Su­per: Vita Palestrant

The tax off­set will boost the su­per bal­ances of low-in­come earn­ers by up to $500

Money Magazine Australia - - CONTENTS - Vita Palestrant was edi­tor of the Money sec­tion of The Syd­ney Morn­ing Her­ald and The Age. She has worked on ma­jor news­pa­pers overseas.

Some­times what should be glar­ingly ob­vi­ous is not that ap­par­ent. Every­one knows that sav­ing through su­per is tax ef­fec­tive be­cause con­ces­sional con­tri­bu­tions are taxed at only 15%. But what if the 15% is higher than your per­sonal in­come tax rate?

It’s hardly an in­cen­tive, or fair for that mat­ter.

From the be­gin­ning of July, the low in­come su­per­an­nu­a­tion tax off­set (LISTO) takes ef­fect. Those with an ad­justed tax­able in­come of up to $37,000 will re­ceive a re­fund on the 15% su­per con­tri­bu­tions tax up to a max­i­mum of $500.

The tax off­set, pre­vi­ously called the low-in­come su­per con­tri­bu­tion, was set to ex­pire at the end of June 2017 but was ex­tended by the govern­ment late last year. In ef­fect, it means low-in­come work­ers will pay no con­tri­bu­tions tax on their em­ployer’s com­pul­sory su­per guar­an­tee.

Ac­cord­ing to the tax of­fice, the off­set will ben­e­fit 3.1 mil­lion Aus­tralians in the 2017-18 fi­nan­cial year, al­most two-thirds of whom are women. The ATO says this is im­por­tant be­cause women, on av­er­age, have lower su­per bal­ances than men, de­spite hav­ing higher life ex­pectan­cies.

“The su­per­an­nu­a­tion sys­tem was de­signed to en­cour­age Aus­tralians to save for their re­tire­ment,” it says. “This is why su­per­an­nu­a­tion is taxed at a lower rate than in­come out­side of su­per­an­nu­a­tion. How­ever, for low in­come earn­ers the 15% tax on su­per­an­nu­a­tion con­tri­bu­tions means they pay more tax on their su­per con­tri­bu­tions than on their other in­come.” The off­set ad­dresses this in­equitable out­come.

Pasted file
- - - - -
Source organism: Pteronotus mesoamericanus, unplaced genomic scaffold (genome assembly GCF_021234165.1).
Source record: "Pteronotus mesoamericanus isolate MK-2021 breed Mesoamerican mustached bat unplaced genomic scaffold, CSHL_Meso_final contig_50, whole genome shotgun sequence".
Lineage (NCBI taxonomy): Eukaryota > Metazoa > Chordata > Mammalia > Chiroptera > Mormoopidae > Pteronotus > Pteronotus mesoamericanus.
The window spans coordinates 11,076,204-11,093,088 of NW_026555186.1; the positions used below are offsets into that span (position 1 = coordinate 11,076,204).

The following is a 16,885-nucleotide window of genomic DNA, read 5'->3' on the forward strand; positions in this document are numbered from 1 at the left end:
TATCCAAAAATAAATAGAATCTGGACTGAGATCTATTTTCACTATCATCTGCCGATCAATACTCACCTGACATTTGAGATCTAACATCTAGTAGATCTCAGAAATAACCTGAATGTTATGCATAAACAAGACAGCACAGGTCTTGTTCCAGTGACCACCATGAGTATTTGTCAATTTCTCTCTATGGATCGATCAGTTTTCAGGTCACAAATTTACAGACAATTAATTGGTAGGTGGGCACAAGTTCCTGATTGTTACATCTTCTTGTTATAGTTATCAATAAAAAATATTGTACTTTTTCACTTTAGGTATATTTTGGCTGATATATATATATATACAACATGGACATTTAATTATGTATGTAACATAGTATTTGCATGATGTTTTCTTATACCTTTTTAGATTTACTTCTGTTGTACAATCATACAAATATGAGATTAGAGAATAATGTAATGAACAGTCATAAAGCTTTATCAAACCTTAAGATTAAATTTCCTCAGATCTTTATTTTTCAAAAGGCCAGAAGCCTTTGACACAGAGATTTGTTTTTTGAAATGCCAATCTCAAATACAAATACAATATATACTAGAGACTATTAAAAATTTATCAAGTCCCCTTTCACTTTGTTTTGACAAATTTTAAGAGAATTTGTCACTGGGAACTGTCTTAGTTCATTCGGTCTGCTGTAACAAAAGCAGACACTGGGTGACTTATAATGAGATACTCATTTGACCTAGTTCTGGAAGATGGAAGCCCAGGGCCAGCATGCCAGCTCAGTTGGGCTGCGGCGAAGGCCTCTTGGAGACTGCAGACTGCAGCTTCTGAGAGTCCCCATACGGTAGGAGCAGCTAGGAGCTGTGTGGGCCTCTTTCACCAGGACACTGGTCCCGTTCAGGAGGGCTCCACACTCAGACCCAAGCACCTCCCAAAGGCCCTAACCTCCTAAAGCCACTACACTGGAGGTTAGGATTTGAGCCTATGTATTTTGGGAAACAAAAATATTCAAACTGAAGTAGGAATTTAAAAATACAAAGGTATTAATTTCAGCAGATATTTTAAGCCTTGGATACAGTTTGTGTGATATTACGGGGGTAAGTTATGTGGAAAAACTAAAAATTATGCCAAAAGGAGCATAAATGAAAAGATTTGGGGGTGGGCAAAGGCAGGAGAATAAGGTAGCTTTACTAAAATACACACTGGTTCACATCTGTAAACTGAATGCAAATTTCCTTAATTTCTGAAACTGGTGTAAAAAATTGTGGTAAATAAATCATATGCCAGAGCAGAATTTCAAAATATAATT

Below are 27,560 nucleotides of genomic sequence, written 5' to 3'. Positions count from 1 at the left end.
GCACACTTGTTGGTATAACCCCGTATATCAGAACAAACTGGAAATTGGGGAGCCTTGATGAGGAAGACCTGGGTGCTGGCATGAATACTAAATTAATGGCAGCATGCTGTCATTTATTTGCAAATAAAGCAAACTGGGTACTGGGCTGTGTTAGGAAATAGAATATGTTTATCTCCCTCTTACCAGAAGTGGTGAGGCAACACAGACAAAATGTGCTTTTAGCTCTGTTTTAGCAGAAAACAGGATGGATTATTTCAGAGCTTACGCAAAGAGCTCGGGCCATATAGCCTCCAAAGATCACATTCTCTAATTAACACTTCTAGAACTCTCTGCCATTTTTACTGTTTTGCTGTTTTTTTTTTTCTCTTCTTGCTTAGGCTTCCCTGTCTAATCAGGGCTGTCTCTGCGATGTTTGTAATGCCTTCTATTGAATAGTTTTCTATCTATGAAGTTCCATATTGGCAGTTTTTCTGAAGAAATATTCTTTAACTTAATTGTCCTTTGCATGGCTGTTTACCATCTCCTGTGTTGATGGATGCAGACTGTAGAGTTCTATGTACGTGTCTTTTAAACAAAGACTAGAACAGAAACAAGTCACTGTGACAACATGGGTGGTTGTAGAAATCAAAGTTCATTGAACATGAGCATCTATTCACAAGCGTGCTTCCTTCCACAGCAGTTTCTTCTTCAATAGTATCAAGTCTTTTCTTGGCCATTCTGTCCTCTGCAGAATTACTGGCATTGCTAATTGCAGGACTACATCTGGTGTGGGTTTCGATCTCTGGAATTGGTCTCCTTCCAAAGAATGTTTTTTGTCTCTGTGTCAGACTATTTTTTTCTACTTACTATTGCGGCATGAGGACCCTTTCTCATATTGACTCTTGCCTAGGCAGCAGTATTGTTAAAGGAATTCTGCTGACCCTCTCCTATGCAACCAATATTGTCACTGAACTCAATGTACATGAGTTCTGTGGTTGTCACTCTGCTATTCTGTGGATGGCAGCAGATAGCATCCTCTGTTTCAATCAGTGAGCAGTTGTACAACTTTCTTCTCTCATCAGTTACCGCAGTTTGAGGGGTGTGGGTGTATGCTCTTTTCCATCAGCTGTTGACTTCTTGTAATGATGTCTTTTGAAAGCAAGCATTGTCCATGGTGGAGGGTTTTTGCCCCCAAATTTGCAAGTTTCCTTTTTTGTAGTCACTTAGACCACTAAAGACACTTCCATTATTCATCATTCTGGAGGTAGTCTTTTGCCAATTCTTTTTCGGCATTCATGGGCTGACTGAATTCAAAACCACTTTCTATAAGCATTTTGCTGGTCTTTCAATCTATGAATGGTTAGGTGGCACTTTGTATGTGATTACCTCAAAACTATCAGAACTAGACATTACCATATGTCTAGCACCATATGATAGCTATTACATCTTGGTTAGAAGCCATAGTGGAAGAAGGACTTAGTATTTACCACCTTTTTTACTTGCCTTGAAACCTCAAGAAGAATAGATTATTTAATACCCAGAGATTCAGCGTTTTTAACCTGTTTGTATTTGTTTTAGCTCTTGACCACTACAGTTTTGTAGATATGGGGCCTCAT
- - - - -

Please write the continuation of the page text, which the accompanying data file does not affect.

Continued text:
“The pur­pose of LISTO is that the 15% con­tri­bu­tions tax will be re­funded so these in­di­vid­u­als are not pe­nalised for mak­ing con­tri­bu­tions to su­per,” says Lindzi Caputo, man­ager, per­sonal wealth man­age­ment, at HLB Mann Judd. “It en­sures they are not pay­ing more tax on their con­tri­bu­tions than what they would pay if they re­ceived that in­come in their own name. The re­fund can be on the su­per guar­an­tee their em­ployer pays on their be­half. Or if they are self-em­ployed, it could also be for a con­tri­bu­tion they make to their su­per fund as a per­sonal tax de­duc­tion.”

One of the great ad­van­tages of the off­set is that you don’t have to do any­thing spe­cial to claim the re­fund, says Caputo. “Once you’ve lodged your tax re­turn, the ATO will cal­cu­late your ad­justed tax­able in­come, and if you are el­i­gi­ble it will put the re­fund di­rectly into your su­per ac­count.

“If your in­come was un­der the $18,200 tax thresh­old and you didn’t need to lodge a tax re­turn, the ATO will still work out your el­i­gi­bil­ity from your su­per fund and other in­for­ma­tion it col­lects and then pay the re­fund back into your su­per fund.”

Caputo says there was a lot of con­cern last year that the govern­ment might drop the tax off­set but it didn’t in the end. “It makes it fairer for these in­di­vid­u­als, al­low­ing them to build a su­per bal­ance with­out be­ing pe­nalised for it,” she says.

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